The ACT Greens will bring climate action efforts to a vote (Thursday), as a sweeping planning Bill from Greens MLA Caroline Le Couteur in the Legislative Assembly looks to (at last!) make climate impacts a consideration in Canberra’s planning decisions.
“Our planning laws do not currently take account of planet-warming greenhouse gas emissions from building projects. My legislation, if passed, will for the first time mean that the planning system examines the greenhouse gas emissions of at least the largest emitters,” ACT Greens Planning spokesperson Caroline Le Couteur said today.
“The ACT Greens want a Canberra that works for everyone. Yet there are too many unsustainable, poorly-built developments popping up across the ACT – and the consequences for our climate are an afterthought in our planning system.
“Canberra’s planning system is outdated, tough to navigate, and not delivering the sustainable, climate-ready city that Canberrans expect and deserve.
“That’s why today, I’m pleased to bring this major planning reform legislation to a vote in the Legislative Assembly. If supported, it will deliver real and lasting improvement to Canberra’s outdated planning system.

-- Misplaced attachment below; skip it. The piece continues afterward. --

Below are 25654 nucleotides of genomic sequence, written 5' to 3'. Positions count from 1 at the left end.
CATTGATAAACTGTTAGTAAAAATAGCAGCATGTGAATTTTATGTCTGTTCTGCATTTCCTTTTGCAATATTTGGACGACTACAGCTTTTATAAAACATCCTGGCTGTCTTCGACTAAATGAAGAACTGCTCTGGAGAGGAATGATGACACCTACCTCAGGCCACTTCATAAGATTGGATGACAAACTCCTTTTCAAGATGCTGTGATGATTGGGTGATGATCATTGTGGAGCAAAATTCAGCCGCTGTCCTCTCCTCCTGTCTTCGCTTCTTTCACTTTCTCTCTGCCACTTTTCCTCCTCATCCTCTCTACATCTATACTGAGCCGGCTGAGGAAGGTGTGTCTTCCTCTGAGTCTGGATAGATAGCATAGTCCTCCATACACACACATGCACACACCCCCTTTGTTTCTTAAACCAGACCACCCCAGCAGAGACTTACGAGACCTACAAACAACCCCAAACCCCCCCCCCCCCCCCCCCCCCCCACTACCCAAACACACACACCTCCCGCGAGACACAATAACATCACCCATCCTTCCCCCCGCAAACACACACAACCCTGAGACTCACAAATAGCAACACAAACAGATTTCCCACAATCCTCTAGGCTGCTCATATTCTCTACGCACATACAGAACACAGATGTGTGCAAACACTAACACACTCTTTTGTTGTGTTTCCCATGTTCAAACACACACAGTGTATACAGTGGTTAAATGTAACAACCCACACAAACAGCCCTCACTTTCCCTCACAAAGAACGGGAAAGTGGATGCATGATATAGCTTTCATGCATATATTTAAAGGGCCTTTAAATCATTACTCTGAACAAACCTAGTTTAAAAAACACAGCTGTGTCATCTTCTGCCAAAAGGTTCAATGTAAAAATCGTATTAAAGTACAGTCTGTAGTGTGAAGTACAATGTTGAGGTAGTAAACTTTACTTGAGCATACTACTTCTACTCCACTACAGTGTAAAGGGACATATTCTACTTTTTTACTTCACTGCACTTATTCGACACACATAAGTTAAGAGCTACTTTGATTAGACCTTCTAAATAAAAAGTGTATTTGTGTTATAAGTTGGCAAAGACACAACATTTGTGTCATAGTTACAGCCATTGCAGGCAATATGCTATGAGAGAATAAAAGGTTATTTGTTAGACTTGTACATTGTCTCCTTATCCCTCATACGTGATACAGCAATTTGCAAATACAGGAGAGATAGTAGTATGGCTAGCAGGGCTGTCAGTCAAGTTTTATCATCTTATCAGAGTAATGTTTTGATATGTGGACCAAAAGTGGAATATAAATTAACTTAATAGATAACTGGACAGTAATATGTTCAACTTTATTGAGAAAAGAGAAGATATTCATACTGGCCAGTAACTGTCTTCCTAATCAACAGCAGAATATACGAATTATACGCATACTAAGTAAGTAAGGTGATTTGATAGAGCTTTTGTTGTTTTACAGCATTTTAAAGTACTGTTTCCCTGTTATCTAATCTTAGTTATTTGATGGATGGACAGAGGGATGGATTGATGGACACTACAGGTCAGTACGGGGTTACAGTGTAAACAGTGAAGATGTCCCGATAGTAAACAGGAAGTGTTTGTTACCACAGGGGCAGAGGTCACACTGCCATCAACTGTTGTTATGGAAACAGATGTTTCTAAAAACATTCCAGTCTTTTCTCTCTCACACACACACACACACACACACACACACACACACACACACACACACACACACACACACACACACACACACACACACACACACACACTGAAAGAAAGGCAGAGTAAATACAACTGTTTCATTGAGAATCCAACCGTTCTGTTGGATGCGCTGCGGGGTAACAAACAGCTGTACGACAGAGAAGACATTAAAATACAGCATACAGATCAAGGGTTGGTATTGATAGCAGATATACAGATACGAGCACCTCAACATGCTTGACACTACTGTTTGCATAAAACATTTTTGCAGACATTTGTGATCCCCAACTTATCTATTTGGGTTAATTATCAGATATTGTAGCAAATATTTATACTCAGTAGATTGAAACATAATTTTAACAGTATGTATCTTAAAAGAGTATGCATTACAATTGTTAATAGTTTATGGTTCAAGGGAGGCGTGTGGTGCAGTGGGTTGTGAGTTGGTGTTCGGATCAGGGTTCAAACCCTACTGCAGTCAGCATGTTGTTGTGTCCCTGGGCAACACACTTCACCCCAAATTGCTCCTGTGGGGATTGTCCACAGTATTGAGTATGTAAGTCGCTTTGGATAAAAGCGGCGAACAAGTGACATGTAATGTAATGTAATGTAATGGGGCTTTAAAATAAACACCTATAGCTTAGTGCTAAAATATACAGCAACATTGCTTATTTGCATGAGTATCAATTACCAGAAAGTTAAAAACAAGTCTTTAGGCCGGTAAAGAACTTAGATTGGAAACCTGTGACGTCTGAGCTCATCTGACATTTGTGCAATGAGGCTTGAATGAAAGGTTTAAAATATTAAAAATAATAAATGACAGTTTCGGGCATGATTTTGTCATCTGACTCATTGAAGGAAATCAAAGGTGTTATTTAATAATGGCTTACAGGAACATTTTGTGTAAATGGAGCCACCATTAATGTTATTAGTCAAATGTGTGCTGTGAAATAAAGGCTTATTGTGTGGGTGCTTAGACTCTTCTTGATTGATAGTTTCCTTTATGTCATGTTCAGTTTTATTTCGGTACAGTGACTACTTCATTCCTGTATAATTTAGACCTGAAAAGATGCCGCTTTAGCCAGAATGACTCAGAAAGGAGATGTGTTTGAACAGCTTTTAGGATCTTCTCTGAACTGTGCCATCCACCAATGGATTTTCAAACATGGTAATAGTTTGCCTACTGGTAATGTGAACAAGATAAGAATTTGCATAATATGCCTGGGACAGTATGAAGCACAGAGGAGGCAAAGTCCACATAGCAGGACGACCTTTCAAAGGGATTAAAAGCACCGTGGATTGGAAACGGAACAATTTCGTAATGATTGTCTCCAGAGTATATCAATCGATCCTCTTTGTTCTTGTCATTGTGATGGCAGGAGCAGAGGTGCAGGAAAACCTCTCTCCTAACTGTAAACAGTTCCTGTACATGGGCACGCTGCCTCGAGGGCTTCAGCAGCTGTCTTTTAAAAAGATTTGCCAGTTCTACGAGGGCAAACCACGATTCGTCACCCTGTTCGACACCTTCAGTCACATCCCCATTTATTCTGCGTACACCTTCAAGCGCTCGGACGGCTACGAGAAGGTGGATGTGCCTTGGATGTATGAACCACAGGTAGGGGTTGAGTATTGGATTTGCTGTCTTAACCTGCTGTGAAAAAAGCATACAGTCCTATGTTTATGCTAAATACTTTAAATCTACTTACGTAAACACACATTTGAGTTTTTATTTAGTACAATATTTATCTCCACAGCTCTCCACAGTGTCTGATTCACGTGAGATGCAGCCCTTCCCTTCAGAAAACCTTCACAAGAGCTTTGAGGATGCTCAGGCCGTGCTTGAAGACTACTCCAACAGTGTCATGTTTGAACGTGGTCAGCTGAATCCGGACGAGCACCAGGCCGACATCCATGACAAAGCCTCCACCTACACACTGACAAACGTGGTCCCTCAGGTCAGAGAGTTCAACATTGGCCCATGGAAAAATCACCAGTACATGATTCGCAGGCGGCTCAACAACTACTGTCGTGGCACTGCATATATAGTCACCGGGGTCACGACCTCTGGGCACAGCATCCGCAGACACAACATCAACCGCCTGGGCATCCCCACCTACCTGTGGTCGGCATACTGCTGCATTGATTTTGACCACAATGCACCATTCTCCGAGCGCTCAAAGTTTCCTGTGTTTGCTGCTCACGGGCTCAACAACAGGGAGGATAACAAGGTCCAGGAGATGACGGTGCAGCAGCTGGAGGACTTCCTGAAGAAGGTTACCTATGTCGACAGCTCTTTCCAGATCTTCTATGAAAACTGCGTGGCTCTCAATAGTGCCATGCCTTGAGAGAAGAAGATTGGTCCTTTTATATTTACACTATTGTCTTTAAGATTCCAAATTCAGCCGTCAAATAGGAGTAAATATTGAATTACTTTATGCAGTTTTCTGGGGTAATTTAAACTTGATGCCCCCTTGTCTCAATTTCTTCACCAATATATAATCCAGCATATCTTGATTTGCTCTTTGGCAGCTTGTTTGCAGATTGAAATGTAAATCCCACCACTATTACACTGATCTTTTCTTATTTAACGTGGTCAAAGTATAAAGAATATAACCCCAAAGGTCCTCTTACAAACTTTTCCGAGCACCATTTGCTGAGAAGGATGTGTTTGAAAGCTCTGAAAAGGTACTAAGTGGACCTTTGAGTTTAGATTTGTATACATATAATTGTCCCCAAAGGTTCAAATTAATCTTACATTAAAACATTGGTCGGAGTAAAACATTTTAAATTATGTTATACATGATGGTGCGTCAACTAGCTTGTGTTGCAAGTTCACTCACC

“Canberrans want climate action, and they want it now. If supported, this Bill will at last make climate change a key feature of our planning system.”
Ms Le Couteur’s Bill will require the ACT Government to:
- Consider, for the first time in ACT history, climate-changing greenhouse gas emissions when Development Applications (DAs) are being assessed in the merit and impact tracks
- Ensure high greenhouse gas-emitting development proponents undertake an Environmental Impact Statement (EIS), giving the community a chance to fight for them to be cleaner and greener, and better for our community.
“The community expects that the decisions made for our city’s future are sustainable – prepare us for a more extreme climate reality – and give our community a say. When it comes to urban planning, progress has been far too slow.
“To keep Canberra a great place to live, as well as the ‘bush capital’, we really should be leaders in sustainable urban development. The changes I’m proposing will help make this a reality.”